The other day, while standing in the long overdue rain, watching my son’s Rugby game, I was thinking about what makes my crochet hat and gloves warmer then my denim jeans. The answer is simple, but also kind of surprising; air. The more little pockets of air that are trapped next to the skin, the warmer you can stay.
The process used in twisting the yarn and creating little knots, creates little pockets that trap air. Depending on the yarn and stitch combination, different levels of warmth can be created; this is why lace can be warmer than expected. The more things are compressed and made tight and dense, does not necessarily create a warmer fabric as it can press the air out of the work.
This is true with the yarn as well. Often it is realized that wool is warmer then bamboo, this is because of the fibers that are used. Bamboo, even though it is a plant fiber, is processed and extruded in factories creating a long smooth yarn that absorbs moisture, and thus in hot weather will keep you cooler by wicking away perspiration and allowing it to be evaporated. While the animal fibers that are utilized in wool yarns, are created naturally to keep the animal warm and dry. This is done by the crimp of the fiber itself.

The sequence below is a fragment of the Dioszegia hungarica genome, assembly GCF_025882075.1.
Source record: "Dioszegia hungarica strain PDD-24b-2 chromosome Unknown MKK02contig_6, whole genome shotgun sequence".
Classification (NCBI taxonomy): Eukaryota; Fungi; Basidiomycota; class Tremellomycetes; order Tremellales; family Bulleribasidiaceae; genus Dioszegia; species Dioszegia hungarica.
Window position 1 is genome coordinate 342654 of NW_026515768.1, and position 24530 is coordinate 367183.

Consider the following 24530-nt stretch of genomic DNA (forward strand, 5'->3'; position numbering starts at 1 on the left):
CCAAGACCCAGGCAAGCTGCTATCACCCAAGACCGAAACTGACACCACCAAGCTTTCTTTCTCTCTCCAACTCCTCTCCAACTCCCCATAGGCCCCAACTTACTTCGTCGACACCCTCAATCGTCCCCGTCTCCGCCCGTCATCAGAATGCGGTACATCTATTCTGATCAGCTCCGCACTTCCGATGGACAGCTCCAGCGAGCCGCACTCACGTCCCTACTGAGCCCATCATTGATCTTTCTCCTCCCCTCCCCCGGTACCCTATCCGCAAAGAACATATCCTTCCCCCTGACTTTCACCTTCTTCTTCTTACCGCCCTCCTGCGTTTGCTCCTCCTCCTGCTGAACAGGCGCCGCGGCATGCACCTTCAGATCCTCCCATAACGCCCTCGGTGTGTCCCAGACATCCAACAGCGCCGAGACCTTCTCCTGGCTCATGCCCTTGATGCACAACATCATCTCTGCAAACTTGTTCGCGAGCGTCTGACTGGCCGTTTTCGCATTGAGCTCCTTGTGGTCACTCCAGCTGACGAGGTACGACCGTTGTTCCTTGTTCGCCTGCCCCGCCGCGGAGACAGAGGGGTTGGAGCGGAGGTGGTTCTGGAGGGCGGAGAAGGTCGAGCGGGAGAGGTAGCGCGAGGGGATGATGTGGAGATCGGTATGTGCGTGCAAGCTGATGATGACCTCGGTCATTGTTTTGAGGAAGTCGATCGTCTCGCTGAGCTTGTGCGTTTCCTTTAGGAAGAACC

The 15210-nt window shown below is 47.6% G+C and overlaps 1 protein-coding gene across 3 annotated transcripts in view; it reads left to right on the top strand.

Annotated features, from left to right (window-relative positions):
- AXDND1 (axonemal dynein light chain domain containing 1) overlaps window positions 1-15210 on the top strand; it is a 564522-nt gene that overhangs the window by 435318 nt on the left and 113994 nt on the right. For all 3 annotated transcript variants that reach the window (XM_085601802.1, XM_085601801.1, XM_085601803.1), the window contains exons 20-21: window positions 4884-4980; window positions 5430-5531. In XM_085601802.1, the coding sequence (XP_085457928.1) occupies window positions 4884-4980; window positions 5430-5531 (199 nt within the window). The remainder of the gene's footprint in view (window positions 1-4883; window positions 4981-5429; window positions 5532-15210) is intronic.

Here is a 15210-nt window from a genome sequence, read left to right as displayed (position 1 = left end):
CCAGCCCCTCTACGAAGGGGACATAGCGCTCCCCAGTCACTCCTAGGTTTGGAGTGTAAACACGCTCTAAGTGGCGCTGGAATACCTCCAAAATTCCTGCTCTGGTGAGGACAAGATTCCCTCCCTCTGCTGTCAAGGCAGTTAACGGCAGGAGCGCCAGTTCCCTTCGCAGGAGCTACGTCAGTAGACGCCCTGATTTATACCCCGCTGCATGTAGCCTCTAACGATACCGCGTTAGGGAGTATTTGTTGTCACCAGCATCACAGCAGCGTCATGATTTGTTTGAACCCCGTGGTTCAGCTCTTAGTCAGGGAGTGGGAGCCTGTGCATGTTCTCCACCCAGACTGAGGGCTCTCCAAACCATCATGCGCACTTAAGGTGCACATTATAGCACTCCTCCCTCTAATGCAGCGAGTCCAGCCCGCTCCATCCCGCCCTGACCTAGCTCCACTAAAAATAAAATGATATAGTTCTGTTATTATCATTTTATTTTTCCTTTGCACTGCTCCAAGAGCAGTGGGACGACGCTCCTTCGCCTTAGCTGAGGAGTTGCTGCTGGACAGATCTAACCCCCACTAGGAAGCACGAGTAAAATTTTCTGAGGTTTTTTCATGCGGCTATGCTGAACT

Wool fibers are not like hair, they are crimped (like the fashion in hairstyles from the 1980’s), it has stretch (like elastic) and it grows in clusters (a patch grows together and can be plucked out together as one group). This nature helps to create air pockets in the yarn that is being created (depending on the process used, more or less air can be trapped).
So while my woven denim might be durable it does not offer as much warmth because the amount of trapped air is limited. But that hat, made only out of single crochet ribbing and my gloves made from back loop single crochet kept me quite toasty in comparison.